The history of dinoflagellate studies has had its share of enduring "dynamic duos" - its own versions of Batman and Robin. There was Cookson and Eisenack in the 1950's and 1960's and Lentin and Williams in the 1970's through 1990's. The "Batman and Robin duo" (though we're not revealing who we think of as Batman and who as Robin) forever associated with Wood's Hole is that of Wall and Dale. David Wall and Barrie Dale carried out seminal work on dinoflagellate cyst-theca relationships at the Marine Biological Laboratory primarily in the mid to late 1960's. The dynamic duo was reunited at this meeting, and both were active participants. Barrie, indeed, treated us to a talk, co-authored with his wife, Amy Dale, on environmental controls on the evolution of cyst-forming dinoflagellates. Barrie and Amy took the 20 most common modern cyst types and assigned tham to four environmental categories: warmer coastal, colder coastal, cosmopolitan and oceanic. Barrie pointed out that the geological record of these categories shows some notable trends. The warmer water and oceanic types, as well as most of the cosmopolitan types have longer histories (back to the Eocene in many cases) than the colder water types (only back to the late Miocene at most). Thus the warmer water and oceanic forms have been able to "track" their environments during times of climate change and the cosmopolitan forms have been able to tolerate those same changes. In contrast, the colder water species have more recently evolved in response to the onset of new cold water environments.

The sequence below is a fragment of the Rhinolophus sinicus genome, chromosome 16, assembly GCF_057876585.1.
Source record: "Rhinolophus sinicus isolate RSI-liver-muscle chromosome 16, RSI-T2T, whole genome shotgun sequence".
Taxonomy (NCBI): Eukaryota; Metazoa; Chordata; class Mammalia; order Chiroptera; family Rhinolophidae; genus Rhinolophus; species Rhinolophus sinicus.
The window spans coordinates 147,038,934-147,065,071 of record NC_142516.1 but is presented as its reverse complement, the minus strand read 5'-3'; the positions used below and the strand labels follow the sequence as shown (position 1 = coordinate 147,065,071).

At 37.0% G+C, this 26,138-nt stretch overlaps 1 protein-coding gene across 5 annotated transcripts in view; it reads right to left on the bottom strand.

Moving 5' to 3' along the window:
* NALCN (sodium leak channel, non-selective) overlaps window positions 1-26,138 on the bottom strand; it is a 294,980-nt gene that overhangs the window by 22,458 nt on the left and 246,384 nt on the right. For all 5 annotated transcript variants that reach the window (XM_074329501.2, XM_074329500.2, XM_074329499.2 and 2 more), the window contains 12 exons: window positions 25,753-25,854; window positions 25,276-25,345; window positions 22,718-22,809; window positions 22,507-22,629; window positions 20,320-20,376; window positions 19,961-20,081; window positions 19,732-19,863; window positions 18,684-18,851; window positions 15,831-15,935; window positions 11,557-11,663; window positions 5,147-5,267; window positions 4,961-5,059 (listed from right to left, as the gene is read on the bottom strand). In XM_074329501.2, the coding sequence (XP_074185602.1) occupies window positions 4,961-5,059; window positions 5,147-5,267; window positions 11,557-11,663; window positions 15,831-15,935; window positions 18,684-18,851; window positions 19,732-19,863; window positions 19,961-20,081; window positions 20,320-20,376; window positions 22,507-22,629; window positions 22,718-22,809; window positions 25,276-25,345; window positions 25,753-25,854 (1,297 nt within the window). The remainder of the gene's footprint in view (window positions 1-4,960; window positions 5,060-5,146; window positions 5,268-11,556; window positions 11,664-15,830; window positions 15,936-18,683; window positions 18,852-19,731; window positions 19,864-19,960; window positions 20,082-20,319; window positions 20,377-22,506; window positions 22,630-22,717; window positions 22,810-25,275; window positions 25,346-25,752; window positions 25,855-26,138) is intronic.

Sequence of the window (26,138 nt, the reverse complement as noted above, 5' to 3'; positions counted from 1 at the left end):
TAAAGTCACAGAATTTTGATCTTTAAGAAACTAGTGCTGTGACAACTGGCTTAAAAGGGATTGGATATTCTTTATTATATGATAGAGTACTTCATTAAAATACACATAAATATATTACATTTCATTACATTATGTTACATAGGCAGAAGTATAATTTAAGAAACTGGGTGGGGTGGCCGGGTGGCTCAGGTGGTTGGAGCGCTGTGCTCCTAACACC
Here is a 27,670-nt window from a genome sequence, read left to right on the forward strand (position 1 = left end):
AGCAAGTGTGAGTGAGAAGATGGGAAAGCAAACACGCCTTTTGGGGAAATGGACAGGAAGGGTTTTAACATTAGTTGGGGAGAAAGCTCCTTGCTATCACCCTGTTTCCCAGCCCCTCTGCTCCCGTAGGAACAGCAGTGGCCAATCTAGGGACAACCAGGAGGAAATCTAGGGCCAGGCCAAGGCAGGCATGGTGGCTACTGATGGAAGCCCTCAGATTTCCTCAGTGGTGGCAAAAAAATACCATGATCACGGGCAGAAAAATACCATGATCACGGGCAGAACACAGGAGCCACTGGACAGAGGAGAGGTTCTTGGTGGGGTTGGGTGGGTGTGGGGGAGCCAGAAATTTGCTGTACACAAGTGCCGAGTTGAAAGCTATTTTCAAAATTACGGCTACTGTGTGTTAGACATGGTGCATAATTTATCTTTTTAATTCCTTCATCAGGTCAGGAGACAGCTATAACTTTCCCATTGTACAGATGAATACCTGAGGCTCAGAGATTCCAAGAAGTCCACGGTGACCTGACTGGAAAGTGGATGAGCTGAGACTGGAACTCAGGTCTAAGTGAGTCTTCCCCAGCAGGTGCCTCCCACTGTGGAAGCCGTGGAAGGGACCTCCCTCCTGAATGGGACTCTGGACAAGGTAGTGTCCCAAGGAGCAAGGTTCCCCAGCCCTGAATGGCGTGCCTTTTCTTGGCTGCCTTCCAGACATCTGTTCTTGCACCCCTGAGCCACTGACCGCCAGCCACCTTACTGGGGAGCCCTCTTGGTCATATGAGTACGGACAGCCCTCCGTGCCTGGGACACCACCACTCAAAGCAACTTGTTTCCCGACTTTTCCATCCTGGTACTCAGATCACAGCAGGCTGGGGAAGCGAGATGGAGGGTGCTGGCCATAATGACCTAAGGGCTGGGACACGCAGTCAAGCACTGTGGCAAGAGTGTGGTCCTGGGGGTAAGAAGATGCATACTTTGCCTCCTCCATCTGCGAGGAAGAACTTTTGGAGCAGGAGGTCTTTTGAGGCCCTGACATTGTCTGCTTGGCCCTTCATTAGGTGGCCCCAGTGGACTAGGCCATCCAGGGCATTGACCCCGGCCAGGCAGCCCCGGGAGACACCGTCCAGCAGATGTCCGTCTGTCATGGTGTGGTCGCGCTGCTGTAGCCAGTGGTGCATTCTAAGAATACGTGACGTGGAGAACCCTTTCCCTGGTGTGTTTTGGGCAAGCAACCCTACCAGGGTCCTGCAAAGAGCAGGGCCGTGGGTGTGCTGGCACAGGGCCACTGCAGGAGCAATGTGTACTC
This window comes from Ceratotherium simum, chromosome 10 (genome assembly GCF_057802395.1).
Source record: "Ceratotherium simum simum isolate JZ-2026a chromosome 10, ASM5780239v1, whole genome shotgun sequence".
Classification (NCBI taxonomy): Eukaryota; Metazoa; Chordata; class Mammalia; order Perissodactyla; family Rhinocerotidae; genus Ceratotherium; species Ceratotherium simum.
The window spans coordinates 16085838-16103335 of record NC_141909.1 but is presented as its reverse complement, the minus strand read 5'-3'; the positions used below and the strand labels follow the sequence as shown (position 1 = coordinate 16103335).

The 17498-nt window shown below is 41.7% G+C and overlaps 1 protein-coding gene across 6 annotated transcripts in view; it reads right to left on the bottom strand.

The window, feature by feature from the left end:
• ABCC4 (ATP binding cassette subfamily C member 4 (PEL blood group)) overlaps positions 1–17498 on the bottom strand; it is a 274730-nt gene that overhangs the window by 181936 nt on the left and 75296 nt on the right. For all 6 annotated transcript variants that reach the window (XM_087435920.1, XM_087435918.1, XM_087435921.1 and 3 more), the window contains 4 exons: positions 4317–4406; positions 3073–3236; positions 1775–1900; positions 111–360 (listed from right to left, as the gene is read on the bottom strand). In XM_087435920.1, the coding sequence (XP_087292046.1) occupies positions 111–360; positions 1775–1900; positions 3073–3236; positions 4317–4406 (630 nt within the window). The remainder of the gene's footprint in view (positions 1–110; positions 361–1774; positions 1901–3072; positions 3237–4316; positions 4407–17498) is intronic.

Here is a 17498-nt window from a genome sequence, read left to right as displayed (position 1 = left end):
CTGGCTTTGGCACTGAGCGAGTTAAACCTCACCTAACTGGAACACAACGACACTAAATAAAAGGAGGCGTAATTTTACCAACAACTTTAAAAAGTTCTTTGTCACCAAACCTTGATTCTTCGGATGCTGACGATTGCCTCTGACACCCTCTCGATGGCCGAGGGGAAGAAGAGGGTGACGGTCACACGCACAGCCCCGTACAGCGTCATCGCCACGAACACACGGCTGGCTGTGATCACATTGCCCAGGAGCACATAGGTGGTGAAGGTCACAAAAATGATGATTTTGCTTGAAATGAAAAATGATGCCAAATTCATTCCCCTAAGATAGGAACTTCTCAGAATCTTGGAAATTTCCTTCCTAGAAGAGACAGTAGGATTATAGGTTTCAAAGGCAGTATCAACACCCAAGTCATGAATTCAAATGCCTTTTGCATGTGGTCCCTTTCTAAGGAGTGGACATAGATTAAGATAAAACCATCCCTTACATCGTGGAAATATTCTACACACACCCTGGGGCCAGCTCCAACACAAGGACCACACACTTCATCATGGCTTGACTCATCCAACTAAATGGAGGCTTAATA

Gordon Wood and co-authors presented an integrated palynological and organic geochemical study of an Eocene source rock in Pakistan. Through an interval of less than 2 m, there were large vertical variations in organic facies and the proportions of reworked Jurassic palynomorphs and in situ palynoflora. Particularly unusual was the occurrence of organic remnants of possible diatoms (whose presence is consistent with the geochemical biomarkers) and a nearly monospecific assemblage of an undescribed dinoflagellate. The latter assemblage also yielded an unusual, unidentified dinosterane-like molecule that can perhaps serve as an indicator of similar environments.